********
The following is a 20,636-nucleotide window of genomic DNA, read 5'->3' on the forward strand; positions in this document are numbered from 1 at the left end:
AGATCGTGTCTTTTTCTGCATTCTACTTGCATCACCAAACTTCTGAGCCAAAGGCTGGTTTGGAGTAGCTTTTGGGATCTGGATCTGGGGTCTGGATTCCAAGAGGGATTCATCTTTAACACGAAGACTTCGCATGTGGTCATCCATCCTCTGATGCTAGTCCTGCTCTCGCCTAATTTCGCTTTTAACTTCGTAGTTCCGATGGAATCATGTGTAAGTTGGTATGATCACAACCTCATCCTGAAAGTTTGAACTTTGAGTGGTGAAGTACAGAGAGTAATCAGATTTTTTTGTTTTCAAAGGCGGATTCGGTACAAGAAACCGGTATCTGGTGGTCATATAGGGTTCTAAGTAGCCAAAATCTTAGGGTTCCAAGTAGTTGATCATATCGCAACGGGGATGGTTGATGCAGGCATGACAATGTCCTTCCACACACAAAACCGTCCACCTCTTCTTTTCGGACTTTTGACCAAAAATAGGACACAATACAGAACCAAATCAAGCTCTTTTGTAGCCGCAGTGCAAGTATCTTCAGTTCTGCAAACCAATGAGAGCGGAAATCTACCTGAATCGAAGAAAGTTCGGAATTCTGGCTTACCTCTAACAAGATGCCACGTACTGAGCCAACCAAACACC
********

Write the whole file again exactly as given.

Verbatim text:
The following is a 20,636-nucleotide window of genomic DNA, read 5'->3' on the forward strand; positions in this document are numbered from 1 at the left end:
AGATCGTGTCTTTTTCTGCATTCTACTTGCATCACCAAACTTCTGAGCCAAAGGCTGGTTTGGAGTAGCTTTTGGGATCTGGATCTGGGGTCTGGATTCCAAGAGGGATTCATCTTTAACACGAAGACTTCGCATGTGGTCATCCATCCTCTGATGCTAGTCCTGCTCTCGCCTAATTTCGCTTTTAACTTCGTAGTTCCGATGGAATCATGTGTAAGTTGGTATGATCACAACCTCATCCTGAAAGTTTGAACTTTGAGTGGTGAAGTACAGAGAGTAATCAGATTTTTTTGTTTTCAAAGGCGGATTCGGTACAAGAAACCGGTATCTGGTGGTCATATAGGGTTCTAAGTAGCCAAAATCTTAGGGTTCCAAGTAGTTGATCATATCGCAACGGGGATGGTTGATGCAGGCATGACAATGTCCTTCCACACACAAAACCGTCCACCTCTTCTTTTCGGACTTTTGACCAAAAATAGGACACAATACAGAACCAAATCAAGCTCTTTTGTAGCCGCAGTGCAAGTATCTTCAGTTCTGCAAACCAATGAGAGCGGAAATCTACCTGAATCGAAGAAAGTTCGGAATTCTGGCTTACCTCTAACAAGATGCCACGTACTGAGCCAACCAAACACC